Even worse than the first. Watching this movie about a family of morons getting butchered definitely put the torture in torture porn.
It was so bad that I was gleefully singing along to Air Supply’s Making Love Out of Nothing At All while the whiny daughter was getting ready to be filleted.
(Originally published June 16, 2018.)
It’s the kind of dumb and trashy fun flick meant to be seen on the big screen even if you’d feel a bit duped after watching (see: The Shallows).
I really loved that money shot involving a trio of sharks and a lighted flare (although I actually screamed during a Jaws rip-off scene). Ending was a bit of a cop-out.
Dear parents, please do not bring your young kids to watch this. There were a number of them in the screening earlier and when the cage started to plunge in the abyss, all of them just simultaneously started crying. Poor babies were probably scarred for life and would never even swim in a pool.
(Originally published August 27, 2017.)
My notes on The Other Side of the Door:
1. Mothers always make the toughest decisions in movies. Whenever a mother of two kids gets involved in an accident with them, you can expect a Sophie’s Choice moment where she has to decide and save (and therefore show her bias/favoritism/put more importance to) a specific child. She’s then subjected to endless guilt and shame on top of the overwhelming feeling of loss.
I last saw this happen in the local horror flick Amorosa where Angel Aquino had to decide if she should save Enrique Gil or Martin del Rosario. Tough call, right?
2. In this movie, Sarah Wayne Callies (Lori of The Walking Dead) was placed in the same situation and the consequences of her choice made her desperate to do anything to communicate again with the son that she lost. An Indian woman advised her that she could do this in an abandoned temple between the dead and the living (huh?) as long as she didn’t open the door (insert Ate Gay joke here) and let out the spirits saying hello from the other side (insert Adele joke here). Since this was a horror movie, you knew that door will be opened.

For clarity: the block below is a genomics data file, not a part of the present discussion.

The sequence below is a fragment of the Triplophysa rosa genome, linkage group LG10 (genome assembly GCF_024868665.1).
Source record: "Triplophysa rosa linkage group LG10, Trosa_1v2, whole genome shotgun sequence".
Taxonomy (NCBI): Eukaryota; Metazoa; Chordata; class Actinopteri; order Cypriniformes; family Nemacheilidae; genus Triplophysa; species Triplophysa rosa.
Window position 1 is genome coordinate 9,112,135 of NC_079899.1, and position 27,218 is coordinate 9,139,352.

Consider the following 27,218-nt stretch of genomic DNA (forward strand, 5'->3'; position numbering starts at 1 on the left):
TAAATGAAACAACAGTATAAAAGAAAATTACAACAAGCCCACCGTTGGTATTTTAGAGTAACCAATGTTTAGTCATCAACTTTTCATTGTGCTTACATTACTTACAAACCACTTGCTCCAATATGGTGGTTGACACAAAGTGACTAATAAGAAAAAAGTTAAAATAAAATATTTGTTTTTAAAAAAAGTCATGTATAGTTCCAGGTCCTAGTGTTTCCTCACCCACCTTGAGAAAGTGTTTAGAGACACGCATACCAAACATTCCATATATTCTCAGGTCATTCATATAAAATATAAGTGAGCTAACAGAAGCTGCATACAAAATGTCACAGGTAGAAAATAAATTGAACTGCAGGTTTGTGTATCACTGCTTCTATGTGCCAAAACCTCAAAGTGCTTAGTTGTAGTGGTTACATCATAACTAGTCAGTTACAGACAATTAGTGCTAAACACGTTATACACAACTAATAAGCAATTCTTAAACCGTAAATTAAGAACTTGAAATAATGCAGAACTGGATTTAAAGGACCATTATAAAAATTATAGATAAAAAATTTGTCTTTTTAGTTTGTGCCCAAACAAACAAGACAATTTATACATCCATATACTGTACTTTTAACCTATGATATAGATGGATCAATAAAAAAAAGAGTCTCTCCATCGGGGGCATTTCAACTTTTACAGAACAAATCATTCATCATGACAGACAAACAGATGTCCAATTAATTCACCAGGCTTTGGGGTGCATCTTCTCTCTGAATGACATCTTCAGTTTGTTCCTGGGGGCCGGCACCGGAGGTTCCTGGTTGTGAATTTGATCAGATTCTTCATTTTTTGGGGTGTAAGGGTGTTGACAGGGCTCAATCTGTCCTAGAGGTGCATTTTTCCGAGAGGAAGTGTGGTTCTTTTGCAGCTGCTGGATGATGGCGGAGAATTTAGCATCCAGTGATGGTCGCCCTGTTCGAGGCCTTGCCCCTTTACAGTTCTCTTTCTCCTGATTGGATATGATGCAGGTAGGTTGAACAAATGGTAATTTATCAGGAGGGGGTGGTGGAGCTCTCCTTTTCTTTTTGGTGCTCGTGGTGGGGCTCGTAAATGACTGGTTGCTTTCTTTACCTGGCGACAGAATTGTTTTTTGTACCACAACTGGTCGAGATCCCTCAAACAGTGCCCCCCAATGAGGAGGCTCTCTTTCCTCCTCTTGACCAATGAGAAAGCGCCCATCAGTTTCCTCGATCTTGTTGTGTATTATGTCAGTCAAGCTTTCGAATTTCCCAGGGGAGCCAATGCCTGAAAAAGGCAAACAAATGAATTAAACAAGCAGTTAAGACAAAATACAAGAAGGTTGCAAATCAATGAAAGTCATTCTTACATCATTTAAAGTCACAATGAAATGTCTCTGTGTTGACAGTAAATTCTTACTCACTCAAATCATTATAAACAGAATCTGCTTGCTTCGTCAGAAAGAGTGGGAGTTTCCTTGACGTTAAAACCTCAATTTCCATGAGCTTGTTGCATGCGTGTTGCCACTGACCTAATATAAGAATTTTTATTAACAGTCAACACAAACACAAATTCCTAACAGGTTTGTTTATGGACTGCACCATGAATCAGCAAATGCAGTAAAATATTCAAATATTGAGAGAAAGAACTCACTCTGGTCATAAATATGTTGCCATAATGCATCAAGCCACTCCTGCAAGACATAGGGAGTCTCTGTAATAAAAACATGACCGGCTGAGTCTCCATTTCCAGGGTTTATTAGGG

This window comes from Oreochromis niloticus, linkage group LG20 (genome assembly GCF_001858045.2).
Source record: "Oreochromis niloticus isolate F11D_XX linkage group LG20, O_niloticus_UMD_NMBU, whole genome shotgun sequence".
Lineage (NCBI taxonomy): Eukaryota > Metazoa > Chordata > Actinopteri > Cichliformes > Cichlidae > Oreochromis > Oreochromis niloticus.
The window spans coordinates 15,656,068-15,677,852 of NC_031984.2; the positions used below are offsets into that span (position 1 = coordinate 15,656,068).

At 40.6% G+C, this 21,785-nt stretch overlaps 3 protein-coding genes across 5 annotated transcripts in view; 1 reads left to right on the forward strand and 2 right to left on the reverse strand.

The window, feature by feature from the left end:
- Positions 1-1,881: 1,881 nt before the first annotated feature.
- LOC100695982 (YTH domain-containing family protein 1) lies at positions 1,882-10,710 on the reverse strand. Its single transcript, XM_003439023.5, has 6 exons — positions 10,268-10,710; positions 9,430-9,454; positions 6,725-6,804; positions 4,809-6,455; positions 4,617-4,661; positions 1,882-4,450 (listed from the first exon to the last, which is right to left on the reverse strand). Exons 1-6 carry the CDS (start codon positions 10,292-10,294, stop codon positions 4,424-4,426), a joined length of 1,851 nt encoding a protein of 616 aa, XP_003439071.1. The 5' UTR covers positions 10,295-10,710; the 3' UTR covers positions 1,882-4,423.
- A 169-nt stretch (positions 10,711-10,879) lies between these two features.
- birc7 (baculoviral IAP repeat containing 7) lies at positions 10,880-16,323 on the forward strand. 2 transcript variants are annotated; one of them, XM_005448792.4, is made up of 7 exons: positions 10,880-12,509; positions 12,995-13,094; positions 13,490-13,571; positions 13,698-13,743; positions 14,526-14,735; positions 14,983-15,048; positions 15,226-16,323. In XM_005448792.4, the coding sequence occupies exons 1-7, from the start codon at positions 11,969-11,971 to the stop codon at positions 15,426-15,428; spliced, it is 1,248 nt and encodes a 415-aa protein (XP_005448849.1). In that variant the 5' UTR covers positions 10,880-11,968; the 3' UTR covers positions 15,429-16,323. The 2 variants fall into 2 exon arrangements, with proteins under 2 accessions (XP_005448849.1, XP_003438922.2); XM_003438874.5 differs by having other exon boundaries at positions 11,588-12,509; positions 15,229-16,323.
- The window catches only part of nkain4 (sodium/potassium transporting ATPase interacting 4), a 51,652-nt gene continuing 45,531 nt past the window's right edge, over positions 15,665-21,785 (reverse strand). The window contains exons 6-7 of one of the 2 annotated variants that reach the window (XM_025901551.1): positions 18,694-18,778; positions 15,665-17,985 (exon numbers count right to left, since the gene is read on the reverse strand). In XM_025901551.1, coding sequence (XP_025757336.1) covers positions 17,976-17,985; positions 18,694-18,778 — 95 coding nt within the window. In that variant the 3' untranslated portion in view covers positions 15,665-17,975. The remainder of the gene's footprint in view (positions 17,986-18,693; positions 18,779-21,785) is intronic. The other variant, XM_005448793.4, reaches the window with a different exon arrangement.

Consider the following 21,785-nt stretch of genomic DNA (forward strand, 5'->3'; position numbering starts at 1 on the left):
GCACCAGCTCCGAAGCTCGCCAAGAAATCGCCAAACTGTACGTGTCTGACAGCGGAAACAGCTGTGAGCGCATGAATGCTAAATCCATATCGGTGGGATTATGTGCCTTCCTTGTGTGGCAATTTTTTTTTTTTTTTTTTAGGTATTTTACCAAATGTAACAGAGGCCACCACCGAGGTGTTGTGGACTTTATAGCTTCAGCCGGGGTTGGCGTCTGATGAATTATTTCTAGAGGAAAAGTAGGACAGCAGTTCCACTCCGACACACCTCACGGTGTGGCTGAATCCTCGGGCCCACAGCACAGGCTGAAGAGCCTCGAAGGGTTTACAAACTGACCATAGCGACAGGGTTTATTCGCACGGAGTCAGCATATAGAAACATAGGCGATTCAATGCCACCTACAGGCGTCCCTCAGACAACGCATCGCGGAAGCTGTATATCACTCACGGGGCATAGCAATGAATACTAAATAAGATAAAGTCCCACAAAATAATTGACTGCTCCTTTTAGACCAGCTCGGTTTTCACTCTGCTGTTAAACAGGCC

3. Why are most of the (good) scary stories set in Asia? Even Hollywood remakes tried to bring back the stories to their original settings because it just seemed more natural. The Grudge sent Sarah Michelle Gellar back to Japan. Even the recent horror flick The Forest had to use a Suicide Forest in Japan. (Wait, I’m visiting Tokyo soon. Should I be scared?) It must be the exoticism of the region that just made it more mystical. (FYI, this movie was an exception. Completely horrible.)
4. Most of the scenes were too dark that it was hard to see the apparently horrific things happening onscreen. The sound effects cued every scare, but nothing worked.
5. Do you still remember Flower Girl from Sukob? The one who reminded siblings not to get married on the same year? The one who left a trail of leaves whenever she made a surprise appearance? The only one that successfully killed Kris Aquino outside of her massacre movies? She has finally conquered Hollywood. I’m so proud of her!
6. I remember reading this short horror story where a father was trying to pacify his crying son who was saying that a monster was under his bed. When he peeked under, he saw his real son who shushed him and said that there was another boy on his bed. That was a real goosebumps moment. The movie tried to incorporate a similar scene but it was nowhere near as effective.
7. After an hour of terrorizing the family, how did they get rid of the ghost? The mother begged him to go away. Eh puwede naman pala pakiusapan jusko!!